Sun, Jul

Commission Takes a Dive for Garcetti


SAVING LOS ANGELES-The LA Cultural Heritage Commission last Thursday rejected the expert opinions of the LA Conservancy and two preservation professionals and voted instead in favor of developer Elan Mordoch who is seeking to raze a century-old Hollywood house designed by the influential Southern California architect A.C. Martin, Sr. – a decision supporters of the house believe was influenced by Mayor Eric Garcetti. 

In its 4-0 decision, the commission, whose members are Garcetti appointees, held that the Colonial Revival structure, located at 1829 N. Kenmore Ave., was not a “notable example” of Martin’s architectural output and did not qualify as a “historic-cultural monument.” 

The decision was welcomed by Mordoch, who seeks to demolish the Kenmore house so he can develop the site with a six-unit townhome-style project. If the house had monument status it would seriously impede Mordoch’s development plans. 

But may still be too soon for Mordoch to do a victory lap. 

Supporters seeking to protect the 100-year-old house are now hoping Councilman Tom LaBonge will step up and protect the Kenmore house which, they believe, is a significant part of the city’s built-landscape and a rare example of A.C. Martin’s early work. 

The house is in LaBonge’s district, and it was LaBonge’s motion – opposed by Garcetti - that literally forced the Cultural Heritage Commission to seriously review the structure’s historic and cultural significance. 

The ball is now back in LaBonge’s court because the commission’s ruling/recommendation is automatically referred to the council. 

LaBonge has three options: he can urge his council colleagues to vote to support the commission’s ruling/recommendation or vote to override it (requiring ten votes). A third option – less courageous – would be for the council to let the commission action prevail by default; that would occur if the council fails to take any action in the next 90 days on the matter.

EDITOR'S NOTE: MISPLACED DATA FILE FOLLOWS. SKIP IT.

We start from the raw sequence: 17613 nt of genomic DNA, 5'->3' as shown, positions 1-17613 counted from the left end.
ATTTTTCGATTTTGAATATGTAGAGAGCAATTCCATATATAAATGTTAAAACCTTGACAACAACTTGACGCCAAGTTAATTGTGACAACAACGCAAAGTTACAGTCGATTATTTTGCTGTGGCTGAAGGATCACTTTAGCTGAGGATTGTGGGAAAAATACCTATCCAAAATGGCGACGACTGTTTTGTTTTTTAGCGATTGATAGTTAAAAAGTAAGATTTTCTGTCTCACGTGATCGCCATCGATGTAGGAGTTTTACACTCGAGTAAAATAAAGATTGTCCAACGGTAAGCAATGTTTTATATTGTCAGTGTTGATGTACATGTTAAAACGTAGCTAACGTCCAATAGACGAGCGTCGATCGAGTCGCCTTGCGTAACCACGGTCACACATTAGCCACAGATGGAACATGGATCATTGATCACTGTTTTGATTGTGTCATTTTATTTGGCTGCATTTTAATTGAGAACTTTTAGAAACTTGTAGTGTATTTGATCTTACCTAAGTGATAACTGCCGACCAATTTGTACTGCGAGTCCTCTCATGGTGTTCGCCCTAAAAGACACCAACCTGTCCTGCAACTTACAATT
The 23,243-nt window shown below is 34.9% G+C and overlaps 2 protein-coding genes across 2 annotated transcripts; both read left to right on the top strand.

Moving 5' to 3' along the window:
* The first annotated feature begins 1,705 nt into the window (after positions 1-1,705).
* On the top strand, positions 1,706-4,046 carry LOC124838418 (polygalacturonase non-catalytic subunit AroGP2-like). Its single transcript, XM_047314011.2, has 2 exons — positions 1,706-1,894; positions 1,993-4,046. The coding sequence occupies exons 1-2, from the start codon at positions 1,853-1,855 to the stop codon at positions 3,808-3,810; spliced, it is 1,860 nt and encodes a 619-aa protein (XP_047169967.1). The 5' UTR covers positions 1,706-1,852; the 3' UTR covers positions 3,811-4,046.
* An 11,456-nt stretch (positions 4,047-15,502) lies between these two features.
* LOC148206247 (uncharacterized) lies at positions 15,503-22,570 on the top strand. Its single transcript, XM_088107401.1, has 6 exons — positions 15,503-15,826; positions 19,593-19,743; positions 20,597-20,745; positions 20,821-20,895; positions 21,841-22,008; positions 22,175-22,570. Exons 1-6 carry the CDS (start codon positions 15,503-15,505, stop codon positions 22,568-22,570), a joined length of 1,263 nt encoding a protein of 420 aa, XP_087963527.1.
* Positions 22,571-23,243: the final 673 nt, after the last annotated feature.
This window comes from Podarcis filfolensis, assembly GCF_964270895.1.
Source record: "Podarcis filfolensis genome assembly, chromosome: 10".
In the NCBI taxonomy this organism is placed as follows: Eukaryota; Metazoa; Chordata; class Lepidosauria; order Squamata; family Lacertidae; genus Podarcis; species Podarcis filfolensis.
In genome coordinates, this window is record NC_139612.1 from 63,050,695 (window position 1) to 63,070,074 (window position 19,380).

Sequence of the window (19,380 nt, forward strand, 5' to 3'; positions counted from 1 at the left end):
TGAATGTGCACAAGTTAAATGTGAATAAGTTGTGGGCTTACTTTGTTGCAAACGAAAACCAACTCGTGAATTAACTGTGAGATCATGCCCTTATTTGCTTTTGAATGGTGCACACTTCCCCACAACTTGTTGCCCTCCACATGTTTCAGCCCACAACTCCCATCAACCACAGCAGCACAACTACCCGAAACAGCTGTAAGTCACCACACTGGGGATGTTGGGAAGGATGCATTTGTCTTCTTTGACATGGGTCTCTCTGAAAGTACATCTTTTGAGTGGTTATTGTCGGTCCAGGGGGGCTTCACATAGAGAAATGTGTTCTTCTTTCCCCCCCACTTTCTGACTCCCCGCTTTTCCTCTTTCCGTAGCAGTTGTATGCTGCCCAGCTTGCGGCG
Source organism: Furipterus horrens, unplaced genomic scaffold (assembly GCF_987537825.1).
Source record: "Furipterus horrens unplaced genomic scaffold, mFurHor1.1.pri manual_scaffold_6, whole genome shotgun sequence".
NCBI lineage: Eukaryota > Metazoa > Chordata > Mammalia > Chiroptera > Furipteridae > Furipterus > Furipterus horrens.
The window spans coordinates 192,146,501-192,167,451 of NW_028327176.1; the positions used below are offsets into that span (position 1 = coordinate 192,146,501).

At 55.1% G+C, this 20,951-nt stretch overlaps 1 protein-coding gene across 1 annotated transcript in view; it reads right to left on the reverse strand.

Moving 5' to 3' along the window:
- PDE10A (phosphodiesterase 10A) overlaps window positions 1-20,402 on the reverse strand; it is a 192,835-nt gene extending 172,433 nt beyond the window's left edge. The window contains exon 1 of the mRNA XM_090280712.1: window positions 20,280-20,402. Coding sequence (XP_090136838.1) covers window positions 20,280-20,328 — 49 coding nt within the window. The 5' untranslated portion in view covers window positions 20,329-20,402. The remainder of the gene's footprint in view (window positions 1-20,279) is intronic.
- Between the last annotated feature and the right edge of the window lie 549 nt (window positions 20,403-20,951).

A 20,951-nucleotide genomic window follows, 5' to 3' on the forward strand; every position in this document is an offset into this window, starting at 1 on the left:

LaBonge has had a fairly solid record of protecting the city’s historic and cultural legacy, and if he sets his heart and mind to it, supporters believe the Kenmore house can be saved.

Still it remains unclear what LaBonge’s next step will be. 

LaBonge has said his decision will be guided by what the “experts” say. But which experts?

Monument status supporters argue LaBonge should trust the judgment of unbiased, disinterested experts like the LA Conservancy. A conservancy representative spoke at Thursday’s Cultural Heritage Commission hearing in support of monument-status for the Kenmore house. 

Supporters also believe LaBonge should not defer to the Cultural Heritage Commission’s Thursday ruling until he has – at the very least - assured himself and the community that the commission was not unduly influenced by Garcetti’s office to ignore the real merits of protecting the Kenmore property in order to advance some as-of-yet hidden agenda of the mayor’s office. 

The big mystery remains: why has the mayor’s office – even by LaBonge’s own admission – shown such a great interest in seeing the Kenmore house bulldozed? 

LaBonge has acknowledged Garcetti’s office spoke to him about the Kenmore house. Little else is known about this exchange. However, a top aide to LaBonge was reportedly infuriated by the Garcetti office’s aggressive efforts to stop LaBonge from even initiating the process of exploring the cultural and historic value of the Kenmore house. That aide shared her reaction with several Kenmore house supporters.